On March 31, 2017, Plaintiff as the personal representative of Ms. Woods' estate, filed a five-count complaint in the Second Judicial District Court in Bernalillo County, asserting the following civil rights and state law tort claims:

Count I - Civil rights violations under §1983 (Fourth and Fourteenth Amendments);
Count II - Violations of the New Mexico Tort Claims Act, NMSA 1978 41-4-12 and under the New Mexico Law Enforcement Safe Pursuit Act, NMSA 1978, §29-20-1;
Count III - Negligent hiring, Training, Supervision and Retention;
Count IV - Respondeat Superior; and
Count V - Breach of duty under the New Mexico Wrongful Death Act, NMSA 1978, §41-2-1 et seq.

         Defendants removed the case to federal court on May 15, 2017 and in this motion seek dismissal of Counts II, III, IV and V, all of them state claims.[2]


         Defendants contend that Counts II, III, IV and V of the Complaint are redundant and attempt in various ways to state a claim for negligence resulting in the wrongful death of the decedent pursuant to NMSA 41-4-12 of the New Mexico Tort Claims Act (“Tort Claims Act”). They argue that Plaintiff has not alleged an essential element of such a claim, namely the commission of one of the statutorily-enumerated, intentional torts in that provision, and therefore Plaintiff fails to state a claim upon which relief can be granted under Fed.R.Civ.P.12(b)(6).

         To survive a motion to dismiss, Stein's complaint must have sufficient factual matter that if true, states a claim to relief that is plausible on its face. Ashcroft v. Iqbal, 556 U.S. 662, 677 (2009) (“Iqbal”). As such, a plaintiff's “[f]actual allegations must be enough to raise a right to relief above the speculative level.” Bell Atlantic Corp. v. Twombly, 550 U.S. 544 (2007) (“Twombly”). All well-pleaded factual allegations are “viewed in the light most favorable to the nonmoving party.” Brokers' Choice of Am., Inc. v. NBC Universal, Inc., 757 F.3d 1125, 1136 (10th Cir. 2014). In ruling on a motion to dismiss, “a court should disregard all conclusory statements of law and consider whether the remaining specific factual allegations, if assumed to be true, plausibly suggest the defendant is liable.” Kan. Penn Gaming, LLC v. Collins, 656 F.3d 1210, 1214 (10th Cir. 2011). Mere “labels and conclusions” or “formulaic recitation[s] of the elements of a cause of action” will not suffice. Twombly, 550 U.S. at 555.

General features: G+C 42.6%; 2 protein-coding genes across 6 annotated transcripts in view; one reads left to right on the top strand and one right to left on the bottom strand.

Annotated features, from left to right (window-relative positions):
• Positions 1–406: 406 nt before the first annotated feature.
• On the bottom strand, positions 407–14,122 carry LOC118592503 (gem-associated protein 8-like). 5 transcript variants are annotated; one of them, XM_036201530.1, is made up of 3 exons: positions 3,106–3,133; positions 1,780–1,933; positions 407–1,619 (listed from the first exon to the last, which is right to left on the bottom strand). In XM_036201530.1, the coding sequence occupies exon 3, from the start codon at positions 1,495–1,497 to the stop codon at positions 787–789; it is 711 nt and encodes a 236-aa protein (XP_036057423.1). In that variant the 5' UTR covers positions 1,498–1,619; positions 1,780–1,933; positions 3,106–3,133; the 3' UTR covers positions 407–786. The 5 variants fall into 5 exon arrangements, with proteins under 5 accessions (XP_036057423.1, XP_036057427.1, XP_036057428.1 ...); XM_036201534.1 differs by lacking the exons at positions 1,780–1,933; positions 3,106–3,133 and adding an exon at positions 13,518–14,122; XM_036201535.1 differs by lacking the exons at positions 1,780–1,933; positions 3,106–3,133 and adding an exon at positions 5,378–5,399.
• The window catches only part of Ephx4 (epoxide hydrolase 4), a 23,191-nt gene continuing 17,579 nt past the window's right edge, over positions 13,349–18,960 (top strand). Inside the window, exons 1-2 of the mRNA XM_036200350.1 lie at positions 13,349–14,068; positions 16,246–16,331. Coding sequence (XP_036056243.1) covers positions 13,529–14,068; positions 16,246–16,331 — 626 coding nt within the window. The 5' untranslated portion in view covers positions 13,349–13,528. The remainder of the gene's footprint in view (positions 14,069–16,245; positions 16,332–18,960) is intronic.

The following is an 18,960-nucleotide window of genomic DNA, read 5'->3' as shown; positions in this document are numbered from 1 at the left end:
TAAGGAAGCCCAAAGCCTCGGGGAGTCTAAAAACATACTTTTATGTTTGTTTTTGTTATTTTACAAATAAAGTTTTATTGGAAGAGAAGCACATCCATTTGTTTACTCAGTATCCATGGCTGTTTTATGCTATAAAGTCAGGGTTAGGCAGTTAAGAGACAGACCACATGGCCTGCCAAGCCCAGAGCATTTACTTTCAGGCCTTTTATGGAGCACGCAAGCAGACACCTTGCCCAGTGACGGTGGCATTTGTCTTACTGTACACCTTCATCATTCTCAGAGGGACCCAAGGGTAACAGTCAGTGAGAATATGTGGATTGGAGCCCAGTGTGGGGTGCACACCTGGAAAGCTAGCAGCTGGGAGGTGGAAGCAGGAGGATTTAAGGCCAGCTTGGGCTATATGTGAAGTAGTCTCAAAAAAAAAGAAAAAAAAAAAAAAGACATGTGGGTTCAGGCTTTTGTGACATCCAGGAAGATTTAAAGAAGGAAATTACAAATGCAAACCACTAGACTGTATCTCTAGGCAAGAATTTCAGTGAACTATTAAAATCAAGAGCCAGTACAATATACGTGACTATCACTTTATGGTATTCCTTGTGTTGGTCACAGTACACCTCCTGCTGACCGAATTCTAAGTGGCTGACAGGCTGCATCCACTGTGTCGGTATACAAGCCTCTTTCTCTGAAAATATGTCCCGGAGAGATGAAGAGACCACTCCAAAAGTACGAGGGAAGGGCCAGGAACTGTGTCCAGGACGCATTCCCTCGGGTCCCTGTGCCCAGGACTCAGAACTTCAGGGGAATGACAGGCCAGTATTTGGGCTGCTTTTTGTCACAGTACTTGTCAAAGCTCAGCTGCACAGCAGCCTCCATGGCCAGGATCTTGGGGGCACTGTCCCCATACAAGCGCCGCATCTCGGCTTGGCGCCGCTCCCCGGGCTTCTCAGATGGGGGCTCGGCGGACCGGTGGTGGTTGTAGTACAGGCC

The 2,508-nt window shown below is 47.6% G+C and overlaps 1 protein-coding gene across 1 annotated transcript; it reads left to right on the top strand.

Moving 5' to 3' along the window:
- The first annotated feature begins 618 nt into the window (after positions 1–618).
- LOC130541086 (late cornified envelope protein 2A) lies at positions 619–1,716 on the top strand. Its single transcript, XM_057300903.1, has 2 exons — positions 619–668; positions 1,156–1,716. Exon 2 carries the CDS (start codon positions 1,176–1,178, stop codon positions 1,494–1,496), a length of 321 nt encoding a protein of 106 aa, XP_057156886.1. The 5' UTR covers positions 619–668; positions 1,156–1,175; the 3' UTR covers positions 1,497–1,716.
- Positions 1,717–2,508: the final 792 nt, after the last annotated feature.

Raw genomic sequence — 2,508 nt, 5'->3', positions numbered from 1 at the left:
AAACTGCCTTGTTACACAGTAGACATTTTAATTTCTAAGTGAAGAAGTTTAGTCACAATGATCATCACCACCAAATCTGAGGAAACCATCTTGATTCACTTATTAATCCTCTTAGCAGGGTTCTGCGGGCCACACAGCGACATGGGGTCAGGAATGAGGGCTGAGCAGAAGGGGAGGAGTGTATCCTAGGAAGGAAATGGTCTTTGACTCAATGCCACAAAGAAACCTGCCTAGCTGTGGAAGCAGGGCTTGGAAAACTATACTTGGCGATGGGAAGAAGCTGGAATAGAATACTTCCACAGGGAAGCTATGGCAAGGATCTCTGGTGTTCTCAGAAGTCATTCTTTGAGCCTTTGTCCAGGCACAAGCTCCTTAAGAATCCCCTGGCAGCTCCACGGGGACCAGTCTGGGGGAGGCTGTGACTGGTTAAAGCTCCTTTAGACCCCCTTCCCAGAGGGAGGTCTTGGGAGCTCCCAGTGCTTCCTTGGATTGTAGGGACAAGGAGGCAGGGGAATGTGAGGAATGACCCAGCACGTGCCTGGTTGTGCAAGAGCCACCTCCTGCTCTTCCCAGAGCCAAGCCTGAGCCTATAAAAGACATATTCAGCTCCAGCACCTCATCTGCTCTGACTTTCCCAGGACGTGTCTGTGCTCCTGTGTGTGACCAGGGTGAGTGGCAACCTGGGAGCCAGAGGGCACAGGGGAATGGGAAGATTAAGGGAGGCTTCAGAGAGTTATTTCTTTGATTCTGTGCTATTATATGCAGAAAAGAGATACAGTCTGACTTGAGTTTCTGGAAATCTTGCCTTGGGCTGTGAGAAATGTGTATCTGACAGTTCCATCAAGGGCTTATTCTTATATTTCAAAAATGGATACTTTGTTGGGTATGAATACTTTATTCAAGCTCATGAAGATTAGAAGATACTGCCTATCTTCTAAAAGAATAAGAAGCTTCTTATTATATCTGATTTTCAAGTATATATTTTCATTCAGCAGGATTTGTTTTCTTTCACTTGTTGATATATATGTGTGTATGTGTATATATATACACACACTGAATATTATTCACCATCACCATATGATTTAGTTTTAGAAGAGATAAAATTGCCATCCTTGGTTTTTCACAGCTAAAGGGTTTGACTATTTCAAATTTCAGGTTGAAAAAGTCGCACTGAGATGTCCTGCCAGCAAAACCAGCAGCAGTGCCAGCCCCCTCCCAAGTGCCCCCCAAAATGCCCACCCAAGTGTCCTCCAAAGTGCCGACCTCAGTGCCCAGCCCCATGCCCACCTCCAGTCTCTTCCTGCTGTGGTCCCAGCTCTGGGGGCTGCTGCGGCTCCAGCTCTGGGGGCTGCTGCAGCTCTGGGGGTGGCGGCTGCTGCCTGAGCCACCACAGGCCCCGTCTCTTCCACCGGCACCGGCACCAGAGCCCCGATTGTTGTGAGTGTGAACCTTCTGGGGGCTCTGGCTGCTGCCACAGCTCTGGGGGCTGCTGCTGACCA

I. Tort Claims Act (Count II)

         The Tort Claims Act preserves sovereign immunity against tort claims for state governmental entities and public employees acting in the scope of their duties, except as specifically waived. Fernandez v. Mora-San Miguel Elec. Co-op., Inc., 462 F.3d 1244, 1250 (10th Cir. 2006); College Savings Bank v. Fl. Prepaid Postsecondary Education Expense Bd., U.S. 527, 666, 675 (1999) (a state's sovereign immunity precludes suits against a state or its employees except as specified where immunity has been waived). The issue of governmental immunity is jurisdictional, Spray v. City of Albuquerque,94 N.M. 199, 608 P.2d 511 ...